On our third day we decided to head a little way out of the city.  We had chosen the town of Marinilla, less than an hour out of Medellín, as our destination.  The first part of the trip involved getting from our hotel to the Northern bus terminal. 


Although the bus station was accessible by metro, we were in a bit of a hurry, so we decided to take a taxi. Medellín is well served by a fleet of yellow taxis; they can be easily hailed on the street.  Most of them are small 4-seater Chevrolet vehicles and all of them have meters. 


There were also larger “white” taxis used for longer distances, notably to and from the Medellín’s José Maria Córdova Airport, 12 miles to the east of the city.   The fixed price of 90,000 COP included the toll for the Túnel De Oriente (2019), the impressive 5-mile-long tunnel that has cut the journey down to about 30 minutes.

Terminal Norte

Our taxi ride out to Terminal Norte took less than 20 minutes.   Like most countries in Latin America, Colombia relies heavily on buses for inter-city transportation.  Medellín has two bus terminals; Norte was the busier one, serving buses that go to locations north and east of Medellín.


The terminal had more than 50 ticket windows with many different bus companies providing services to more than 100 destinations.  Nevertheless, they were all clearly numbered, and we soon found the one for Marinilla.  We got three tickets for the next service and made our way outside to board the bus.


The 25-seater bus was almost full.  The journey was mostly along the main Medellín to Bogotá motorway which spiralled out of the city to the northwest. We made a few brief stops along the way and at one of them a guy selling vitamin supplements joined us, eventually coming to every seat trying to sell his wares.  Within an hour we had pulled up at Marinilla’s little bus depot.



We walked the short distance to the centre and sat down for a coffee in the main square.  Marinilla is a typical small Colombian rural town with around 55,000 inhabitants.IMG_E1242

The guide books suggest that the town was founded in 1680.  Apparently, it is known by some as the “Colombian Sparta” as it has been involved in almost all the country’s wars.  It was one of the first towns to offer soldiers to fight alongside Simón Bolívar.


As we walked along the town’s main pedestrianised street, we sensed a different vibe about the place compared with Medellín.  In some ways it felt a bit upmarket, the restaurant prices seemed a little higher and there were shops selling craft beer.


Casa De La Cultura

Further along the main street we found the “Casa De La Cultura” housed in a beautiful old building decorated by murals. 


It is home to the Museo del Cristo, which apparently has the world’s largest collection of crucifixes, around 2,700, on display.


A walk out of town

Sadly, we didn’t have time for the Casa De La Cultura. In fact, one of the main reasons we had come to Marinilla was to get out of it and make a longish walk in the surrounding countryside.


We walked away from the centre and set off on what we thought would be a circular walk through the countryside and back to the town.


Rolling green hills

Soon we were at the edge of the town. We climbed steeply up a main road; and then after a mile or so we branched off onto an unpaved lane.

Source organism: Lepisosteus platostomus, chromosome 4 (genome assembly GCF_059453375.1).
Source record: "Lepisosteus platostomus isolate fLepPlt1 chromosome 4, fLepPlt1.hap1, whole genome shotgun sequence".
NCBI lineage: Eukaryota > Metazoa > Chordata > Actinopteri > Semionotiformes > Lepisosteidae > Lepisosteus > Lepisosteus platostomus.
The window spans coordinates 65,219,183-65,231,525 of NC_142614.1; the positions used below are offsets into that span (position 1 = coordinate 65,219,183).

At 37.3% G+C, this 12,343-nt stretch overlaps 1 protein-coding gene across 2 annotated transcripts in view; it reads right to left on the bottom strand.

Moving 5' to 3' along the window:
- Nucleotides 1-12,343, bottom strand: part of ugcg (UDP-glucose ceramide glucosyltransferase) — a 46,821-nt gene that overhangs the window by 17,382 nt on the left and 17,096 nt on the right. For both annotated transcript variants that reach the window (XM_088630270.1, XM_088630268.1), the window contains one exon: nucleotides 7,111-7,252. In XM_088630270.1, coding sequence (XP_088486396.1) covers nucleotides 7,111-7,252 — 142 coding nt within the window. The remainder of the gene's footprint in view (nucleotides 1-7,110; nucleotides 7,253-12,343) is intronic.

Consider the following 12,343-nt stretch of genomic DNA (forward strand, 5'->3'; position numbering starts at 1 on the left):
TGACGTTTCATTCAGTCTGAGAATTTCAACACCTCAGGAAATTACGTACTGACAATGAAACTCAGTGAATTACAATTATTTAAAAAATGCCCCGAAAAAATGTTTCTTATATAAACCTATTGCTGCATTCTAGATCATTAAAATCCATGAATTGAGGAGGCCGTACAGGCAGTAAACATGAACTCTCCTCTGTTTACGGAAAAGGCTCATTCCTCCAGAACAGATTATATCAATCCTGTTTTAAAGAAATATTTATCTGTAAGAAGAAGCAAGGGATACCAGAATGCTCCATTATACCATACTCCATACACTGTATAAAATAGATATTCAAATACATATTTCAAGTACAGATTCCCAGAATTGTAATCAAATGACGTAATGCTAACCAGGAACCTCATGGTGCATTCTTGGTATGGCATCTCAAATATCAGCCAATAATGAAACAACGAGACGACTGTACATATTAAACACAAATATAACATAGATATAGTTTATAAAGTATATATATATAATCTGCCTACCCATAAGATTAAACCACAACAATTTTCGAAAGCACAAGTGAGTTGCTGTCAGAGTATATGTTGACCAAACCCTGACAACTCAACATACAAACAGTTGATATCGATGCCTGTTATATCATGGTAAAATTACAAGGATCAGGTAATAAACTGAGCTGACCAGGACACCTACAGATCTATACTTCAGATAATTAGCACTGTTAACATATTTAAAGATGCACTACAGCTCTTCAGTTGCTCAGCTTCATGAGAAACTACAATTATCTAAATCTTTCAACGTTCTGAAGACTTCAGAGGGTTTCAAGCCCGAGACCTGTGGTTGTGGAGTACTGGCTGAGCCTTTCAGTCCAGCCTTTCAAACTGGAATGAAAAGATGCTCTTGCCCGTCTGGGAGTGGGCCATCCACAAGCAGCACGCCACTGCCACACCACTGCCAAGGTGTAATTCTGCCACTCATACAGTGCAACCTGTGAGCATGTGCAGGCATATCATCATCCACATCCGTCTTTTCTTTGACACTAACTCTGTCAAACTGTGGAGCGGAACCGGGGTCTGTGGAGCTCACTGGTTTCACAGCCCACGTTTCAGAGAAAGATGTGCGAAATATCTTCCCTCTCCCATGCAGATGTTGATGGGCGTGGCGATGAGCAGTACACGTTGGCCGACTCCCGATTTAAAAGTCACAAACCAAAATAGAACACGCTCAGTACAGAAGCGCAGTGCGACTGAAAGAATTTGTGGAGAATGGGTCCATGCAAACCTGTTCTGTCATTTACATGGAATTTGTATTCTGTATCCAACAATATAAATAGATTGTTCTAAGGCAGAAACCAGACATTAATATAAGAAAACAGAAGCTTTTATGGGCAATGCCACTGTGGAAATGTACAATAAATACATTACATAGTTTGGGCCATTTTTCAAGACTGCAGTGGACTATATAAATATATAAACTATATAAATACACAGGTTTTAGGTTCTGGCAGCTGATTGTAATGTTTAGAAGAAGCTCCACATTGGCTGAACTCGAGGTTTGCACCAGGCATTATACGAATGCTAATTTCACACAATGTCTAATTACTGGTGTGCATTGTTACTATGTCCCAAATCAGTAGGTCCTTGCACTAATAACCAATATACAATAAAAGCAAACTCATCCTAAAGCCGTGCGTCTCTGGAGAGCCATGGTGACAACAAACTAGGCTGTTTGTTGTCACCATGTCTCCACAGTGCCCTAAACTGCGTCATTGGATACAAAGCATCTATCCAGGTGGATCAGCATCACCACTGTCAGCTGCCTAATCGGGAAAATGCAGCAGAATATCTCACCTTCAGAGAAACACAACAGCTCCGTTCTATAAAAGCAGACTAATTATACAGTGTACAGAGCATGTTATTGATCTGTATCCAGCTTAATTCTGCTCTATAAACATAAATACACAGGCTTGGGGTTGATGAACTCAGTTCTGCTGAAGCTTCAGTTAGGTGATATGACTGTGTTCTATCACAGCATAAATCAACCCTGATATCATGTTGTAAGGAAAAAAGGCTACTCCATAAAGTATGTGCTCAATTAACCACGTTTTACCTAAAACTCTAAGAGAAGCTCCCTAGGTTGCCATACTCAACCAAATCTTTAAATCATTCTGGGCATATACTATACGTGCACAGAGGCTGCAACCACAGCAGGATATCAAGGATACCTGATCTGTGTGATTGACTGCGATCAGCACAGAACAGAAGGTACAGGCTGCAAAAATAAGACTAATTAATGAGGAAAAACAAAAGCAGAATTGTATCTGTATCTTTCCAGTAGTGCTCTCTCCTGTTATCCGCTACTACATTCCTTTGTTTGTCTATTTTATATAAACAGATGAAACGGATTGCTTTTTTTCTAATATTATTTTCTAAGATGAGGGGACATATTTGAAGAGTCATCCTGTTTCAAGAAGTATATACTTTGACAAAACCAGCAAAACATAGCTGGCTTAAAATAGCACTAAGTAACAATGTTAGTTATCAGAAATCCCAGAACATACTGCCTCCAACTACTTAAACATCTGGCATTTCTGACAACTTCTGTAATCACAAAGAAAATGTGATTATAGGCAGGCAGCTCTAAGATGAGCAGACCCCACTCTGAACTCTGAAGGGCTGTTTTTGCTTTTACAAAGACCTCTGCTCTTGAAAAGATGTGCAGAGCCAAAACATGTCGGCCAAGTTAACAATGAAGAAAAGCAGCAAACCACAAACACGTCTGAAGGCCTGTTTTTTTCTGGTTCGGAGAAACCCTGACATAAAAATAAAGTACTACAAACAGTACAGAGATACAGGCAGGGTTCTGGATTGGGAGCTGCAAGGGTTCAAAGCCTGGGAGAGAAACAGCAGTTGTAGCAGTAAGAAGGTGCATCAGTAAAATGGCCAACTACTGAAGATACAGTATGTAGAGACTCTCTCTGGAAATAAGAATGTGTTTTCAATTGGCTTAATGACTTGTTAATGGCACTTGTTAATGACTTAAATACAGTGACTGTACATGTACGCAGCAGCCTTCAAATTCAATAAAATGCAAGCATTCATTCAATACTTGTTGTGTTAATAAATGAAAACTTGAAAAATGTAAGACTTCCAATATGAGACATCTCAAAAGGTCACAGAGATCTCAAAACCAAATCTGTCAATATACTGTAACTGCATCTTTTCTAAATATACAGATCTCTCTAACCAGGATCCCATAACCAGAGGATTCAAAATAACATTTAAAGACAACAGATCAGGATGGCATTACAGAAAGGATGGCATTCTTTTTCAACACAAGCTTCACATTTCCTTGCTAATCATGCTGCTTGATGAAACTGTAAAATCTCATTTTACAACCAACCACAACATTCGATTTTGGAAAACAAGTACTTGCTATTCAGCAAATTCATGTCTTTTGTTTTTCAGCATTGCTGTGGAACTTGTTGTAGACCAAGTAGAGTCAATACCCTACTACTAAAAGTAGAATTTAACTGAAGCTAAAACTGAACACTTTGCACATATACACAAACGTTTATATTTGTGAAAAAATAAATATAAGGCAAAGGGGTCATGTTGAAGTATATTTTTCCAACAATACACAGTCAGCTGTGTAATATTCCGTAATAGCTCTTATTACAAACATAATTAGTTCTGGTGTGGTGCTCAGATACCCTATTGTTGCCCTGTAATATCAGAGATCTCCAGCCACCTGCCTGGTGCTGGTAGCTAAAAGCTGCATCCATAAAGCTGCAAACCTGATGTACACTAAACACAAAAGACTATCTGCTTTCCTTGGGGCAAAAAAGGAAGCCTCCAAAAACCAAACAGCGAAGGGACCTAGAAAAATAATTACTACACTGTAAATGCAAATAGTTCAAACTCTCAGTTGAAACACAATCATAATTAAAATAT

We were soon in open countryside. There were farms set off from the road, but apart from a few stalls there were no buildings on the road itself.


The scenery was quite stunning. Rolling green hills stretched out as far as the eye could see.  This was, we understood, a typical Antioquian landscape.



The Department of Antioquia, one of 32 in Colombia, covers the North-western part of the country and includes a narrow section bordering the Caribbean Sea.


Much of it is mountainous, forming part of the Andes range, with valleys in between.  The population of Antioquia, including  Medellín, is around 6.6 million, just over 10% of the country.


Colombia itself is surprisingly well-populated, with over 50 million citizens, it takes third place in Latin America after Mexico and Brazil.



For more than an hour we continued up the unpaved lane passing by the gate of farm after farm. The farms, fincas, were all numbered; we had started at finca number one and by now we were in the high teens.  


As we walked along, we tried to identify the kind of crops the farmers were growing in the fields.  As well as being the 4th largest coffee producer in the world, Colombia grows a wide variety of vegetables.


Although the greatest value of the country’s exports is represented by petroleum, it also supplies the rest of the world with cut flowers, bananas, rice, tobacco, corn and cocoa beans.



We were now almost two hours into our walk. Occasionally we were passed by motorcycles, cars, and small trucks, but it was only towards the end of our walk that we came across a few people walking in the opposite direction along the lane.   


We had originally intended on working in a circle, but now we realised that it might be better to double back.  Yet none of us fancied walking the same way we had come, so we decided to hitch back.


Fortunately, the first driver to appear on the dusty road agreed to take us.  Unfortunately, his vehicle was a truck carrying empty gas cannisters.  Nevertheless, we clambered on to the back and endured a rather uncomfortable journey along the bumpy road back to Marinilla.  



We arrived back in Marinilla in time for a late lunch.  No sooner were we inside the restaurant than it started to rain. Rain had been forecast for the previous two days as well but it had never materialised.  Now the heavens opened.


After an hour or so, there was a brief lull in the downpour, and we made our way back to the bus station.   The rain returned half an hour later when were safely back on the bus back to Medellín.  It didn’t stop until we were back inside the city.